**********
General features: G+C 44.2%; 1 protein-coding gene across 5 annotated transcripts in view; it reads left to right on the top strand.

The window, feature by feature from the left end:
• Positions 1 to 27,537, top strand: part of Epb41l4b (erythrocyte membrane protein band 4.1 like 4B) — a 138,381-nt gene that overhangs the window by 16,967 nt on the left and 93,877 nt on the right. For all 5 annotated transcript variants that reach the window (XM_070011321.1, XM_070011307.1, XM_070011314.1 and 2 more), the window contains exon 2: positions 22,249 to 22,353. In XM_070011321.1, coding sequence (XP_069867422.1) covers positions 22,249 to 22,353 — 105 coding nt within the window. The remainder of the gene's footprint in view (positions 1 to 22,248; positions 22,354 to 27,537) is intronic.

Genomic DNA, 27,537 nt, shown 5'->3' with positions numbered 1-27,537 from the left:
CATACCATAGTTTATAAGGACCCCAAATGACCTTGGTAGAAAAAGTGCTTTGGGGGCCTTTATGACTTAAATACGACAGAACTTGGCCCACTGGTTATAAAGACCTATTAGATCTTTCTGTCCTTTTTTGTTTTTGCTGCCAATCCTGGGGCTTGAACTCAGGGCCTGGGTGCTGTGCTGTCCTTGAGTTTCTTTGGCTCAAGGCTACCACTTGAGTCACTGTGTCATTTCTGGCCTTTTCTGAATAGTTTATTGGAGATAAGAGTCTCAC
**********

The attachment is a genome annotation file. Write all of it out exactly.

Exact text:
General features: G+C 44.2%; 1 protein-coding gene across 5 annotated transcripts in view; it reads left to right on the top strand.

The window, feature by feature from the left end:
• Positions 1 to 27,537, top strand: part of Epb41l4b (erythrocyte membrane protein band 4.1 like 4B) — a 138,381-nt gene that overhangs the window by 16,967 nt on the left and 93,877 nt on the right. For all 5 annotated transcript variants that reach the window (XM_070011321.1, XM_070011307.1, XM_070011314.1 and 2 more), the window contains exon 2: positions 22,249 to 22,353. In XM_070011321.1, coding sequence (XP_069867422.1) covers positions 22,249 to 22,353 — 105 coding nt within the window. The remainder of the gene's footprint in view (positions 1 to 22,248; positions 22,354 to 27,537) is intronic.

Genomic DNA, 27,537 nt, shown 5'->3' with positions numbered 1-27,537 from the left:
CATACCATAGTTTATAAGGACCCCAAATGACCTTGGTAGAAAAAGTGCTTTGGGGGCCTTTATGACTTAAATACGACAGAACTTGGCCCACTGGTTATAAAGACCTATTAGATCTTTCTGTCCTTTTTTGTTTTTGCTGCCAATCCTGGGGCTTGAACTCAGGGCCTGGGTGCTGTGCTGTCCTTGAGTTTCTTTGGCTCAAGGCTACCACTTGAGTCACTGTGTCATTTCTGGCCTTTTCTGAATAGTTTATTGGAGATAAGAGTCTCAC